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5 Public Speaking Lessons from Improv

Posted by Magdalena Georgieva

Mar 17, 2013, 12:27 PM

Toastmasters and improv have a lot in common: thinking fast on your feet, staying engaging to the audience and telling a meaningful story. That is one of the reason why I, along with a few other ToastSpot members, decided to take an improv course offered by Boston's Improv Asylum.

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Here are the top five lessons I learned from my very first classes:

1. Listen, listen, listen

A common activity for learning to improvise is this associations game, in which one person says a word and points at someone else, thus inviting them to respond with the first thing that comes to mind. In improv, it seems like performers can do this in a funny and witty way. Yet, what actually makes a situation truly remarkable isn't the intended humor. It's the authentic reaction to something real.

Simply listen and respond. Llistening is the foundation of effective communication, whether in a group setting or in a one-on-one meeting.

2. Don't let words trip you

If you are having trouble with listening, try something funky. Play the same associations game mentioned above, but with sounds instead of words. This will make you a lot quicker, more sponteneous and unafraid to be real. If you can react instinctively to an inarticulate sound, you should be able to do the same with words. Don't let words trip you.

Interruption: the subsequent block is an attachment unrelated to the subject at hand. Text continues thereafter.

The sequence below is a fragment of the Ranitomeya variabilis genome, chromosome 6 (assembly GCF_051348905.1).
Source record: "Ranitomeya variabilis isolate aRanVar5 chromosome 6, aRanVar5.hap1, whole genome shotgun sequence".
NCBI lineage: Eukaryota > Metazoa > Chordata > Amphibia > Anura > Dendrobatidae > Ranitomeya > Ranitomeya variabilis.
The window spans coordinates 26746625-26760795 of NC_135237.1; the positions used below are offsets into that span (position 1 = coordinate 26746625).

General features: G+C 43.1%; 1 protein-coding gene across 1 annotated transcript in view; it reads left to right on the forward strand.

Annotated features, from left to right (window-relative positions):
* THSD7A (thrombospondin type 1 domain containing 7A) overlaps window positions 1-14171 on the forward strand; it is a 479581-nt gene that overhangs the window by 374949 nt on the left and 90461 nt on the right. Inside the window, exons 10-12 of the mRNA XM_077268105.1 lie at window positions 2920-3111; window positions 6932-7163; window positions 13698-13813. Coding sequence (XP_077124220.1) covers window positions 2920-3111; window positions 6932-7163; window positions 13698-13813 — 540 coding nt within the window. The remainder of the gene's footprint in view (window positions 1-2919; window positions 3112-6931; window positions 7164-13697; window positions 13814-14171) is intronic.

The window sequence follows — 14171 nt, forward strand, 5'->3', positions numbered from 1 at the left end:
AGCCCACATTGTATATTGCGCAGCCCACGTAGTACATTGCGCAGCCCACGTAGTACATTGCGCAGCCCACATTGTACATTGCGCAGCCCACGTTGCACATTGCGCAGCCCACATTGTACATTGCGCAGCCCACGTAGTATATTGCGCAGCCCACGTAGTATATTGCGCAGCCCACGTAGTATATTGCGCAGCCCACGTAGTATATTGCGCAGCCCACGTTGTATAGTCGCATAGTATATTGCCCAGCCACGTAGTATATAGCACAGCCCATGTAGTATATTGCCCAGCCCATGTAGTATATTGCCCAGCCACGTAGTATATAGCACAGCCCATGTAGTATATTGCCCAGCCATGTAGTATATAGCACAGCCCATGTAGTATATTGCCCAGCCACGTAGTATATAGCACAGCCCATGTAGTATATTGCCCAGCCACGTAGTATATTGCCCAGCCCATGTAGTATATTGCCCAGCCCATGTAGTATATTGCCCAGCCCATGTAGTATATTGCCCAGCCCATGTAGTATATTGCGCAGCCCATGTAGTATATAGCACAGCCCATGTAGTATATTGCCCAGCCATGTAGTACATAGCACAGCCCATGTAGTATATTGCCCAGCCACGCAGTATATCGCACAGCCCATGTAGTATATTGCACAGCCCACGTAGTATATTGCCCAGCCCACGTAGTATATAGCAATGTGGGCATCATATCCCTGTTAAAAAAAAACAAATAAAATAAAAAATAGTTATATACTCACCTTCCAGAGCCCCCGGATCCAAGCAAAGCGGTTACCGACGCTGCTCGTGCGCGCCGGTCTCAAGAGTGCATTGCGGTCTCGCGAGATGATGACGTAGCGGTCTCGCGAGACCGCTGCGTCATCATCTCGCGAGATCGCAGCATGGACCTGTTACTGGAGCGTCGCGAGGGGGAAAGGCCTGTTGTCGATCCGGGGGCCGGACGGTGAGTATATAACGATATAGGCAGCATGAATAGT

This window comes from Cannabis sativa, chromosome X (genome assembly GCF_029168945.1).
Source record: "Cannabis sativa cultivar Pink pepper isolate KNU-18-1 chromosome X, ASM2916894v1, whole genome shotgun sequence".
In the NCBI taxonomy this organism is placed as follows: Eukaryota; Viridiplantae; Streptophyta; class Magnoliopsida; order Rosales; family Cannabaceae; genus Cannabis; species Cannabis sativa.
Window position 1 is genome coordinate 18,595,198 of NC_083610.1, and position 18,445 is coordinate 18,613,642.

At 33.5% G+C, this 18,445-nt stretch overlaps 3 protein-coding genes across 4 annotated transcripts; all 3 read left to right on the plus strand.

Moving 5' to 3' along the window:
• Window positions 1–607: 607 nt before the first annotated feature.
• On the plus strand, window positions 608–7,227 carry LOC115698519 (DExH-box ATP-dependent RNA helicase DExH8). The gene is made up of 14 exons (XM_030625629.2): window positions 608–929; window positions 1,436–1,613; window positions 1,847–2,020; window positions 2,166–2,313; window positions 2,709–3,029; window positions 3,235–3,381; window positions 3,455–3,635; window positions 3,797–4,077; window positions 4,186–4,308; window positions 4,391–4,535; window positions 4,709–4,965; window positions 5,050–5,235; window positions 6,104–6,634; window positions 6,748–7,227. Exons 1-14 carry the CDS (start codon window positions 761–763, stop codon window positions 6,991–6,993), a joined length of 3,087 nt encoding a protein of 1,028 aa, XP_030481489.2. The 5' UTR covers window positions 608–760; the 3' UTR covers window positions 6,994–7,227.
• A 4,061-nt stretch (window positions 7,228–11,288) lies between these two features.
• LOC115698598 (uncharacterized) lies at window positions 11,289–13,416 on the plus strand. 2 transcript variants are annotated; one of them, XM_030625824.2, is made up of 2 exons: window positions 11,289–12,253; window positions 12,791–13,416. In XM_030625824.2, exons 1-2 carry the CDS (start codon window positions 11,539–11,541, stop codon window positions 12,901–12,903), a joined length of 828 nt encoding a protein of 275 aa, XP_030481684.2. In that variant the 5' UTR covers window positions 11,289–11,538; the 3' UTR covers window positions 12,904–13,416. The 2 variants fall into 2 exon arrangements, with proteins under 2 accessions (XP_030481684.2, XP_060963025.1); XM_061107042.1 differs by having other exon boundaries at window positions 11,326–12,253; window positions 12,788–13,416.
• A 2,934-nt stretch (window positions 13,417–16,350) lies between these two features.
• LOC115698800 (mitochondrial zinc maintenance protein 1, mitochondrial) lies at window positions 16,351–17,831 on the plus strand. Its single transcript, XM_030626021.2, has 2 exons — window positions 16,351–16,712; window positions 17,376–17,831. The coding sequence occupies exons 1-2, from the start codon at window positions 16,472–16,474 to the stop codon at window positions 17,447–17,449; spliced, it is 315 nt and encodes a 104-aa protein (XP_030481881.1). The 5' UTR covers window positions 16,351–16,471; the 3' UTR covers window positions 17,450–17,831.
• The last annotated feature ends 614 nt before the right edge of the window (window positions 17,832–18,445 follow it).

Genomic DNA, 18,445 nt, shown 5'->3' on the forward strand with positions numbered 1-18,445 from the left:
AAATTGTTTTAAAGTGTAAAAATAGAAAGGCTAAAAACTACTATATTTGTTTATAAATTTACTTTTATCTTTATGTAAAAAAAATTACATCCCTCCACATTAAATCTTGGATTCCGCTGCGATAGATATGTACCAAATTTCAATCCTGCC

3. Tell a story

Another valuable exercise in improv teaches you to focus on the actual story. Do you remember this game: one person says a word that starts a sentence, and every following player adds a new word that completes the sentence? This is a great game to focus you on telling a simple story with a beginning, middle and an end. Try playing it with a few friends and remember to create something meaningful.

4. Evolve the story through agreement

When collaborating, in order to let the story evolve, you shouldn't negate what someone else says. That will most likely put an end to the story or at least get you in a corner that you can't get out off easily.

Instead, build on the story with agreement. Wondering how to do that? Try a "Yes, and" exercise that forces you to agree with someone and see what happens. The conversation will move forward in unexpected and authentic ways.

5. Build a world using objects

We rely on shared human culture in everyday interactions and it's amazing how well we communicate with each other when we make the right references. They help us paint a picture using everyday life objects.

In improv, one can create a scene by pretending to be in a specific enviroment, like a kitchen. Opening the fridge, washing the dishes, throwing the trash, mopping the floor--these are all distinct activities one can recognize just by watching someone pretend doing them.

Using the objects around us in this way has the power to make everyone watching part of the same world. Pretty cool, eh? Try using objects in your speeches and see how the audience reacts to that!

Have you tried improv? What lessons do you have to share?

Image credit: slimmer_jimmer

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